She added: “These practices restrict access to non-government-controlled areas and limit the delivery of needed humanitarian assistance into the conflict zones.” The resolution adopted by the Ukrainian government reportedly entered into force yesterday (Thursday 22 January) limiting all movements in and out of the conflict zones. Yet even before it came into effect, UNHCR had already experienced obstructions on a numbers of occasions when attempting to deliver aid in the east, de Gruijl said.

    The new move follows two resolutions adopted by the government in November: one cutting funding of any government institutions (resolution 595) and the second relating to services in “temporarily uncontrolled territory” (resolution 637). These regulations are creating additional displacement – forcing some vulnerable people to leave their homes and register as IDPs – in order to receive their pensions and other social benefit payments.

    “UNHCR is concerned that the plight of people living in non-government-controlled areas is worsening by the day and the conditions are being created for a major humanitarian crisis,” de Gruijl said.

    UNHCR established a presence in Donetsk in late December as a part of a wider United Nations initiative to meet the acute needs in the region following security assurances received from the de facto authorities.

    Since the third week of December, UNHCR has managed to provide some aid in Donetsk. It includes warm blankets, jackets and reinforced plastic sheets for fast temporary repairs to damaged windows and roofs. UNHCR has placed a small number of staff in Donetsk to provide further assistance ahead of February, one of the coldest months in Ukraine. UNHCR has prepositioned a further 3,500 blankets, 3,500 bed linen kits and 7,000 towels in Donetsk.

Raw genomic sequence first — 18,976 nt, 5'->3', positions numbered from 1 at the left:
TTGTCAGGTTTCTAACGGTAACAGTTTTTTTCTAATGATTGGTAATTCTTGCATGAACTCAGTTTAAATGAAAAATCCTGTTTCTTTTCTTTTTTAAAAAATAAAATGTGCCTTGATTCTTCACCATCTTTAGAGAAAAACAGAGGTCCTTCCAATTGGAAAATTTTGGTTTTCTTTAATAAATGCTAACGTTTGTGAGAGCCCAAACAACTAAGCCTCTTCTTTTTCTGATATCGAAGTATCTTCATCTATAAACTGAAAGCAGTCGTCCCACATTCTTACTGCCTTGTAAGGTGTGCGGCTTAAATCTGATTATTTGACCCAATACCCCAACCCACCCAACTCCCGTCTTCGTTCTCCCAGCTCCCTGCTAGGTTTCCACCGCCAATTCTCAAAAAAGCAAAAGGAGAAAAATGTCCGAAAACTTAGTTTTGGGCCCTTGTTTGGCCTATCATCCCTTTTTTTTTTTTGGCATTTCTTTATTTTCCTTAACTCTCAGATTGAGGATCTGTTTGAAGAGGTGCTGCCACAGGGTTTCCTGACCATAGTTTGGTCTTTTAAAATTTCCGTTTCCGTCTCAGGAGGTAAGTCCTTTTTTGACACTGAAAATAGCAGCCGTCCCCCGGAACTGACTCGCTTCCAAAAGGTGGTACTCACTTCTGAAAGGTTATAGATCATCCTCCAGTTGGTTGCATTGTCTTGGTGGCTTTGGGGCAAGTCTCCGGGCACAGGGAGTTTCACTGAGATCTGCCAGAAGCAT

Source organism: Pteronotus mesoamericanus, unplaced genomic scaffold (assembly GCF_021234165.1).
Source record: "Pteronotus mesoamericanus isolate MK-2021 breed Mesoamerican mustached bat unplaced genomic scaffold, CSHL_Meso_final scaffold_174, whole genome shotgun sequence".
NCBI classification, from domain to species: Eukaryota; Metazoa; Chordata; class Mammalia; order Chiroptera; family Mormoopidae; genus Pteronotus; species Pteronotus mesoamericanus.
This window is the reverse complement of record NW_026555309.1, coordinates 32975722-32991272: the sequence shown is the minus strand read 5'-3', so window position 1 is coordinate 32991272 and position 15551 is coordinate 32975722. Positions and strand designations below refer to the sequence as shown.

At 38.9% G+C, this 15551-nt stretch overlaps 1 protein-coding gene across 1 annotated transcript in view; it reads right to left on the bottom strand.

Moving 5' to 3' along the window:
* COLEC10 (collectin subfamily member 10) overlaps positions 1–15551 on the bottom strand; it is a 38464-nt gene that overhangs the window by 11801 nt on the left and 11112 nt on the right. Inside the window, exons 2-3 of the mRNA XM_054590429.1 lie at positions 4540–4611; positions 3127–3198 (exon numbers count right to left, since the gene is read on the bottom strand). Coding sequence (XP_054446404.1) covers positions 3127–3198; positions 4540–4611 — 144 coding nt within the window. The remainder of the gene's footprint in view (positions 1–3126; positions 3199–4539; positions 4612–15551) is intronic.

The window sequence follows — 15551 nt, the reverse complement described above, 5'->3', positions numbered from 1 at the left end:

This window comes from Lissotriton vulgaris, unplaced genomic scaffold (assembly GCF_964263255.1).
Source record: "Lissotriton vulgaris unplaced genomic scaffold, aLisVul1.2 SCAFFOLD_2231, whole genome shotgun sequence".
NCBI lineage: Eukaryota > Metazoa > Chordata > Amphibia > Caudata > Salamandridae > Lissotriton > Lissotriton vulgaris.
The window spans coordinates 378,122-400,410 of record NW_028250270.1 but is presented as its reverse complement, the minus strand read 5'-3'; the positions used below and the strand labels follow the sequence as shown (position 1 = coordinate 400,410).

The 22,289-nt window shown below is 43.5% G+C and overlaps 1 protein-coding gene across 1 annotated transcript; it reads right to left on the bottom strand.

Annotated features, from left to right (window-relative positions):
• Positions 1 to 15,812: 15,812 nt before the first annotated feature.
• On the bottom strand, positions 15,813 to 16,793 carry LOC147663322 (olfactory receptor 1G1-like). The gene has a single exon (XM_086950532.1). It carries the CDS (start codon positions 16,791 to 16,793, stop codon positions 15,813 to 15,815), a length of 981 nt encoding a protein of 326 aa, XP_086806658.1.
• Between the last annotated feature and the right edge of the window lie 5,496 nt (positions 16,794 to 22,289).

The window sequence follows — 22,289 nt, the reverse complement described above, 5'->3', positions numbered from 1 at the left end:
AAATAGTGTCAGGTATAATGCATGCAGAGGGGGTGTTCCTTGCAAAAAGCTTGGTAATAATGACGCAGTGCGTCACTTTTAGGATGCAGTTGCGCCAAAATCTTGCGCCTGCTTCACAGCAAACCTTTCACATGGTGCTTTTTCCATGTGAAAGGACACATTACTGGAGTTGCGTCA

So far this year, the UN refugee agency has been able to deliver to 2,800 vulnerable IDPs residing in five Donetsk collective centres. Similar aid has been provided to the Donetsk city hospital that serves the most of the affected population.

    Ukrainian government estimates of the number of people internally displaced vary widely, from 659,000 (according to State Emergency Services) to 921,000 (according to Ministry of Social Policy).

    A complicating factor is that according to some reports received by UNHCR, many displaced people have registered with the Ministry of Social Policy as IDPs for the sole purpose of transferring their pension and move back to their usual homes once their pensions and social benefits have been collected. UNHCR is working with authorities in Ukraine to improve IDP data collection systems, including more accurate numbers of people displaced by the conflict.

    UNHCR calls on all parties to the conflict to respect International Humanitarian Law, to facilitate the movement of civilians affected by the conflict, ensure the unhindered movement of humanitarian aid organisations and to guarantee the safety of aid workers.

    In addition to those internally displaced, some 245,510 Ukrainian citizens have applied for international protection in the Russian Federation as reported by the authorities, while some 244,326 Ukrainians applied for other forms of stay in Russia (applications for citizenship, temporary/permanent residence permit, compatriots’ resettlement programme), though many are using the visa free agreement.

    The number of Ukrainians seeking safety in other neighbouring countries has also increased, but the majority pursue forms of legal stay other than asylum (since January 2014): Belarus (663 seeking asylum; 59,637 pursuing other forms of stay), Moldova (140 asylum; 5,344 other).

    In the EU, some 11,187 Ukrainians have applied for international protection, with most applications lodged in Poland (2,253), Germany (2,205) and Sweden (1,255).

    © UNHCR 2001 – 2015